Are Pharmacists doctors? Yes.

Are Pharmacists Doctors? 11 Facts You Should Know About These Healthcare Rock Stars

As you know, pharmacists dispense prescription medications to patients. They also ensure safe use of prescriptions. But are pharmacists doctors? The answer may surprise you.

Yes. Since around 2004, pharmacists earn what’s called a Doctor of Pharmacy degree (Pharm.D). This credential allows them to conduct health and wellness screenings, provide immunizations, oversee the medications given to patients, and provide advice on healthy lifestyles.

This video explains what a pharmacist can do.

Pharmacist Career Overview

Work Environment

Pharmacists work in pharmacies, including those in drug, general merchandise, and grocery stores. They also work in hospitals and other healthcare facilities.

Pharmacist Salary

The median annual wage for pharmacists was $128,090 in May 2019.

Job Outlook

Employment of pharmacists is projected to decline 3 percent from 2019 to 2029.

11 Surprising Facts About Pharmacists

1. Pharmacists Have to Wear Many Hats

In addition to filling prescriptions, verifying instructions from physicians on the proper amounts of medication to give to patients, they have to relay information to patients. They advise people on health topics such as diet and exercise, stress management and treating common health problems. Pharmacists have to teach, communicate and remember the tiniest of details.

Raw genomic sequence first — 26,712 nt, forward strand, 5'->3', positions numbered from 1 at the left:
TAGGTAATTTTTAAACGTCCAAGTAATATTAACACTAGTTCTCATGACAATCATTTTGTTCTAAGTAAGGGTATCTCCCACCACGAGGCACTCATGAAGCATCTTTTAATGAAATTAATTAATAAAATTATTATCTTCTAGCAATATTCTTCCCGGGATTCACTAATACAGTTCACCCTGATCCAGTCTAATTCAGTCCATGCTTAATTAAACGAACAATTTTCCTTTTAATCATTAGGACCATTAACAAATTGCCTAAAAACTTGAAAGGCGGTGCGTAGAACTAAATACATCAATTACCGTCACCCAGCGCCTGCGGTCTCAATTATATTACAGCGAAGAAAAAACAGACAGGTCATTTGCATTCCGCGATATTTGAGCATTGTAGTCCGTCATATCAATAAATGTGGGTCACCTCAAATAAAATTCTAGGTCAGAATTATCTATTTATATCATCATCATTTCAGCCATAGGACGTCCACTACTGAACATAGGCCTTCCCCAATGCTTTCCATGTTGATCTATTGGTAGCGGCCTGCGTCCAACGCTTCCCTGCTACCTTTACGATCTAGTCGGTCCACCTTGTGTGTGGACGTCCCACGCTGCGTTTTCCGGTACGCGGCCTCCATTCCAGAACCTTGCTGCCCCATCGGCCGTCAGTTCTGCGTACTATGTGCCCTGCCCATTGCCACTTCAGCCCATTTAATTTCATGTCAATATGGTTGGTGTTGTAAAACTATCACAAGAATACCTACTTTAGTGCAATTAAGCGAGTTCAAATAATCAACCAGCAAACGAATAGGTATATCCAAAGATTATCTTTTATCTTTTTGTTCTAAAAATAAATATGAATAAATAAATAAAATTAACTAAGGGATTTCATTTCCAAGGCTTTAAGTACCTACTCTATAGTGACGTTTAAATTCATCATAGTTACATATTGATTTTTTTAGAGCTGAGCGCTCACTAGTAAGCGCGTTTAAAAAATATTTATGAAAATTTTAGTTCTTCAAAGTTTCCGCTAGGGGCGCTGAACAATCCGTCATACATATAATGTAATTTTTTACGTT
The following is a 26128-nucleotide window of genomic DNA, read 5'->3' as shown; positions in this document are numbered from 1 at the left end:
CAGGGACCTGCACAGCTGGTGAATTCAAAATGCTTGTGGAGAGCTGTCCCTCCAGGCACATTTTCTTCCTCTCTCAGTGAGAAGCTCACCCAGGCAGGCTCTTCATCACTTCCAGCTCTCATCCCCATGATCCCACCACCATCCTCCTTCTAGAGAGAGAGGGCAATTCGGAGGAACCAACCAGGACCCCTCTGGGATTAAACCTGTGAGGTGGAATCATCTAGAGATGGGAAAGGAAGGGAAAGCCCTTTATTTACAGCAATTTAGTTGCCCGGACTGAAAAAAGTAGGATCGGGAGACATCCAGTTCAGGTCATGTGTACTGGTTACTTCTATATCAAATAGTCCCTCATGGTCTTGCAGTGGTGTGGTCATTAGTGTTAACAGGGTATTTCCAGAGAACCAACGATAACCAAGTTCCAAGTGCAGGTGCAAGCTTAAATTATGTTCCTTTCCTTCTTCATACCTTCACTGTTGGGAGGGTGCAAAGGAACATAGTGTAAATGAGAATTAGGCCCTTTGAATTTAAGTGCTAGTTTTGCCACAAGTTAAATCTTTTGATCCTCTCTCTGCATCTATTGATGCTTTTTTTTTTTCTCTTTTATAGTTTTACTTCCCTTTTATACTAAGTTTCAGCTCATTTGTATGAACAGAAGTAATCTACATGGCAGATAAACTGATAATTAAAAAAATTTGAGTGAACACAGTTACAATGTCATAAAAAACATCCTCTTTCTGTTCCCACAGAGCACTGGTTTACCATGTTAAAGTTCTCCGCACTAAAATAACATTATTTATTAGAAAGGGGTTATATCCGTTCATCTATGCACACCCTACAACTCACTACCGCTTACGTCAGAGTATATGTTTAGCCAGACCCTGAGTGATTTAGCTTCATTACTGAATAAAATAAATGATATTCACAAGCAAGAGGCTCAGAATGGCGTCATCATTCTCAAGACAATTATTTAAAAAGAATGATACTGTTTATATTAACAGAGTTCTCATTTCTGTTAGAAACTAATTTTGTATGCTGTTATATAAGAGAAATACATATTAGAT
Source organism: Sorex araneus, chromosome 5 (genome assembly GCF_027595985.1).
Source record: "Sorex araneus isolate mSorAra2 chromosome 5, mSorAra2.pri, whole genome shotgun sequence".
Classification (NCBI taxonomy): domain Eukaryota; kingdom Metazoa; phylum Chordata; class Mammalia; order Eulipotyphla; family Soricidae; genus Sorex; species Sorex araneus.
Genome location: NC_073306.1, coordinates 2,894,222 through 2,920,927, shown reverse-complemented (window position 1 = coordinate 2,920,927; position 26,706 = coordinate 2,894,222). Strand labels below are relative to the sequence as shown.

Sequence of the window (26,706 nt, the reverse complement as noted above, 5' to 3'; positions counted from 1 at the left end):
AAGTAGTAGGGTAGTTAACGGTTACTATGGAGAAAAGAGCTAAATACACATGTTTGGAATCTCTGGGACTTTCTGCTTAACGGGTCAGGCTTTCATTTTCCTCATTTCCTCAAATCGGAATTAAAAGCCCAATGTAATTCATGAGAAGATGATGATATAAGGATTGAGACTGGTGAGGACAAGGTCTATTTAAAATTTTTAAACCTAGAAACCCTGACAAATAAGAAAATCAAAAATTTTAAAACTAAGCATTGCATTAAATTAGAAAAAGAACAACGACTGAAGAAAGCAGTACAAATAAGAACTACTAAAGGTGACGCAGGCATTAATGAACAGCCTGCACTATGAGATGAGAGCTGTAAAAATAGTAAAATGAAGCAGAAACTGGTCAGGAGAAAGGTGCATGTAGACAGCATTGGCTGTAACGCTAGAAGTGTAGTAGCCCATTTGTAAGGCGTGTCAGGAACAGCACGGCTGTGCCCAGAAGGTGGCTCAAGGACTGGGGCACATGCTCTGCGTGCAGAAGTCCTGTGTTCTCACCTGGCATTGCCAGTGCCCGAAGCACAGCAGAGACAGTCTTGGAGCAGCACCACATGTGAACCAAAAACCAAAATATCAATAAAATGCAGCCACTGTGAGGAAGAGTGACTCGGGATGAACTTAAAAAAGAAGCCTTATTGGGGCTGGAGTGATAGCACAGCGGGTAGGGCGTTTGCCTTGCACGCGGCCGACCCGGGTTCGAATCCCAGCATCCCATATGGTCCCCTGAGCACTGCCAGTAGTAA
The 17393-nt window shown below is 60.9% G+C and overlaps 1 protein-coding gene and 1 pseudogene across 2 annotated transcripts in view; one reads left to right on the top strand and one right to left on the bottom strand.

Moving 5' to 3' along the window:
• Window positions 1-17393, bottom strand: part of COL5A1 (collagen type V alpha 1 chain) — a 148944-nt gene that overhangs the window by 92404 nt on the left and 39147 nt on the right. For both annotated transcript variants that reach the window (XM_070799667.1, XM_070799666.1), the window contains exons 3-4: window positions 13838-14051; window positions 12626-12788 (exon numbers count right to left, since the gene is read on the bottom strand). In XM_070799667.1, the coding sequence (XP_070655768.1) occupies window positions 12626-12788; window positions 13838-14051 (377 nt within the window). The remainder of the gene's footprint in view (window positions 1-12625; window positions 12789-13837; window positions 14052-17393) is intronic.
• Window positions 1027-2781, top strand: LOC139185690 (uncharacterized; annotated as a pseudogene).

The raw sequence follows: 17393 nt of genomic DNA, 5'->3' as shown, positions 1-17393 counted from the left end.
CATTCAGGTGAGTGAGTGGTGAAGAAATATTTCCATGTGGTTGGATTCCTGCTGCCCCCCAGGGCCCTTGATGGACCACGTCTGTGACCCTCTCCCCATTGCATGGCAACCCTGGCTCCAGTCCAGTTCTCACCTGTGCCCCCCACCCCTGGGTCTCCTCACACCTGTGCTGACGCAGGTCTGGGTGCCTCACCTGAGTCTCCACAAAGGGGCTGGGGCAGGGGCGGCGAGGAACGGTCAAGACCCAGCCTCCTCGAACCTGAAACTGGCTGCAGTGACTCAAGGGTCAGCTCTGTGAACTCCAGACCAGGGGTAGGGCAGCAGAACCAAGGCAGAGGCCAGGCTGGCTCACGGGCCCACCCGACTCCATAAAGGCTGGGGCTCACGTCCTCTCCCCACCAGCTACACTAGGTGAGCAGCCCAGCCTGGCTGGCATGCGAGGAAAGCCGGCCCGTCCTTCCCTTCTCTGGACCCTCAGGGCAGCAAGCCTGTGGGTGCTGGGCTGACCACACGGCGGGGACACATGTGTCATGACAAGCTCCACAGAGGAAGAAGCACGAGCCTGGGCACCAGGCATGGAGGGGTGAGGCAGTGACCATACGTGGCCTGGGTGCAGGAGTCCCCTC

They have to fill out insurance forms and work with insurance companies to help people get the medications they need.

2. Pharmacists are on the Frontline of Giving COVID-19 Vaccinations and Flu Shots

According to a November 2020 announcement, from the U.S. Department of Health and Human Services, the U.S. government partnered with large chain pharmacies and networks that represent independent pharmacies and regional chains. This move covers 60% of pharmacies throughout the U.S.

In addition to traditional brick-and-mortar pharmacies, pharmacists, pharmacy interns, and pharmacy technicians will also provide vaccinations in retail and grocery stores.

3. There is More Than One Type of Pharmacist

There are a few different types of pharmacists. The type of pharmacists are based on where they work and who the the customer is. Here are a few examples of different types of pharmacists that you could see.

What Community Pharmacists Do

These pharmacy professionals work in retail stores such as chain drug stores or independently owned pharmacies.

They dispense medications to patients and answer any questions that patients may have about prescriptions, over-the-counter medications, or any health concerns that the patient may have.

They also may provide some primary care services such as giving flu shots.

What Clinical Pharmacists Do

Clinical pharmacists work in hospitals, clinics, and other healthcare settings. Clinical pharmacy workers spend little time dispensing prescriptions. Instead, they provide direct patient care.

The scope of clinical pharmacy includes going on rounds in a hospital with a physician or healthcare team. These pharmacists recommend medications to give to patients and oversee the dosage and timing of the delivery of those medications.